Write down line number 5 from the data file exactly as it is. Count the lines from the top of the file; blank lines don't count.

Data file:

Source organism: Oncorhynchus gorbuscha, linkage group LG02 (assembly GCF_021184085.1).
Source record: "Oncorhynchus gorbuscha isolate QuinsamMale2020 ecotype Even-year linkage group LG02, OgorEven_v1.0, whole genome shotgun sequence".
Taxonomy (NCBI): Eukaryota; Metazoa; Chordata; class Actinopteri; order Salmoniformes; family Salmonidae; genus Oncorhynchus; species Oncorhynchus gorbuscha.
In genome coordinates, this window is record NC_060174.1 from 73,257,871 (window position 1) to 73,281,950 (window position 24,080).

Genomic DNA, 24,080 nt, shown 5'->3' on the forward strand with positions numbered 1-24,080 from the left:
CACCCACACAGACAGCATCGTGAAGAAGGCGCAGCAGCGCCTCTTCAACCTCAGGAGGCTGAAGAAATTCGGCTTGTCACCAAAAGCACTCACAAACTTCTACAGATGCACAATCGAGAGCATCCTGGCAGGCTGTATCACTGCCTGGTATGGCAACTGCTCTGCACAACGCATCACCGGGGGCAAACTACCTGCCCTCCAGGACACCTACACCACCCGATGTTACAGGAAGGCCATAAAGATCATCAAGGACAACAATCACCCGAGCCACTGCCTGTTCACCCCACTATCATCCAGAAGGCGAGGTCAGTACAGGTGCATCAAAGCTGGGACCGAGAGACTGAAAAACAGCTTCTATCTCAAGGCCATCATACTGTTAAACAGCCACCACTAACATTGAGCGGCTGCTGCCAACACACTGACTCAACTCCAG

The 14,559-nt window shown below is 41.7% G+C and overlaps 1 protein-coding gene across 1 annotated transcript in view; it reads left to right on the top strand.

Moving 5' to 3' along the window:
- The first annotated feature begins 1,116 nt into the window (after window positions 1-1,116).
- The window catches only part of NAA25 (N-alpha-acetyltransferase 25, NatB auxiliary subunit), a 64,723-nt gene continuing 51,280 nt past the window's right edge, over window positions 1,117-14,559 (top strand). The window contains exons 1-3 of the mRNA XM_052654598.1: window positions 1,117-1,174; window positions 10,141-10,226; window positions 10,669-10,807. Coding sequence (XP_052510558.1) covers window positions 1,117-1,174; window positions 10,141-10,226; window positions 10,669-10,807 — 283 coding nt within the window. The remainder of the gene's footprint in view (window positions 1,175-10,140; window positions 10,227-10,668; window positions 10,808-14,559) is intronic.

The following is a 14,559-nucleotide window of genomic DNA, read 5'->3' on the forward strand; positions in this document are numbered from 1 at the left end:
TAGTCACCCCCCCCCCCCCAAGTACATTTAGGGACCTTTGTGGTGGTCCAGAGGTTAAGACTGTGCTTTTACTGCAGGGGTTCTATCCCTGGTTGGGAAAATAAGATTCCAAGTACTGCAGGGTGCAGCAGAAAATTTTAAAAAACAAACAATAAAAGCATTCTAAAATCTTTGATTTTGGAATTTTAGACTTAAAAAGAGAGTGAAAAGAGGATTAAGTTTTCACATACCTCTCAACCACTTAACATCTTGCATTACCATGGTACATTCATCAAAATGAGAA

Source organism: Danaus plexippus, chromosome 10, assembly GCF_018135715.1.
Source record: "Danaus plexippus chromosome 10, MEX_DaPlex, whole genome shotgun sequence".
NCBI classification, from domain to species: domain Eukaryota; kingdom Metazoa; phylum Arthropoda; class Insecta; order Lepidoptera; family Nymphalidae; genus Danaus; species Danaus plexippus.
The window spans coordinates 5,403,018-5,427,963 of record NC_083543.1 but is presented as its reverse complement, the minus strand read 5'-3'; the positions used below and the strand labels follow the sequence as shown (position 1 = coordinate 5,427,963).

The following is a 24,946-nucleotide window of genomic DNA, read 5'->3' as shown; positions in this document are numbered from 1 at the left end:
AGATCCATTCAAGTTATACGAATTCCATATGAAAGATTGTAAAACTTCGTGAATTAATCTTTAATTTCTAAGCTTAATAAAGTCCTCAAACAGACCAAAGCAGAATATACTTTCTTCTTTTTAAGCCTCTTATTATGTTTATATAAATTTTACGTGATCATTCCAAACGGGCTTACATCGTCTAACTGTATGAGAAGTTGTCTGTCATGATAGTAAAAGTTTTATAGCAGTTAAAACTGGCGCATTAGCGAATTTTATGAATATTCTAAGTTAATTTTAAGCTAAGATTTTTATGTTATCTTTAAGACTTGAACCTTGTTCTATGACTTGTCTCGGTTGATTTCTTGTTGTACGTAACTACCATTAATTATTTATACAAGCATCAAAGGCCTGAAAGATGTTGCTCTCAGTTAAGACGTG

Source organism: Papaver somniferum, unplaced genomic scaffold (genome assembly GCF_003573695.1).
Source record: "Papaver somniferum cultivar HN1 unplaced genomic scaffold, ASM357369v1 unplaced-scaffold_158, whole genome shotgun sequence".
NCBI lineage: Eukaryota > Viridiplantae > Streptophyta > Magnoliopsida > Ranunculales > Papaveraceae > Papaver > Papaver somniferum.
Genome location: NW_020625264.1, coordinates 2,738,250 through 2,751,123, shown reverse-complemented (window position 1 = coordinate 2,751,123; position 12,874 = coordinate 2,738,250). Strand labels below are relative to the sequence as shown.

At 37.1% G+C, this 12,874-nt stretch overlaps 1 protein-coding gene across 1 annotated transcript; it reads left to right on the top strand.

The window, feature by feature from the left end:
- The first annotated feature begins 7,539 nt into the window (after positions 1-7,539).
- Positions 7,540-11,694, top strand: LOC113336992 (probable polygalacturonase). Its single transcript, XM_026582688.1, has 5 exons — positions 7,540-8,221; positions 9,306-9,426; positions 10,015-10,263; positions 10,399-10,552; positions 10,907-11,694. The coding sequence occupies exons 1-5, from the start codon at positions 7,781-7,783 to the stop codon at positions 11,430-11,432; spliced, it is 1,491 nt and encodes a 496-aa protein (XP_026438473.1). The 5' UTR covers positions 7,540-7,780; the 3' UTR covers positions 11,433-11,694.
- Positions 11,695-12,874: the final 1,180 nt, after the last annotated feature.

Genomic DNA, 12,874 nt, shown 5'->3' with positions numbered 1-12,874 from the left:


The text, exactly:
Genomic DNA, 24,080 nt, shown 5'->3' on the forward strand with positions numbered 1-24,080 from the left: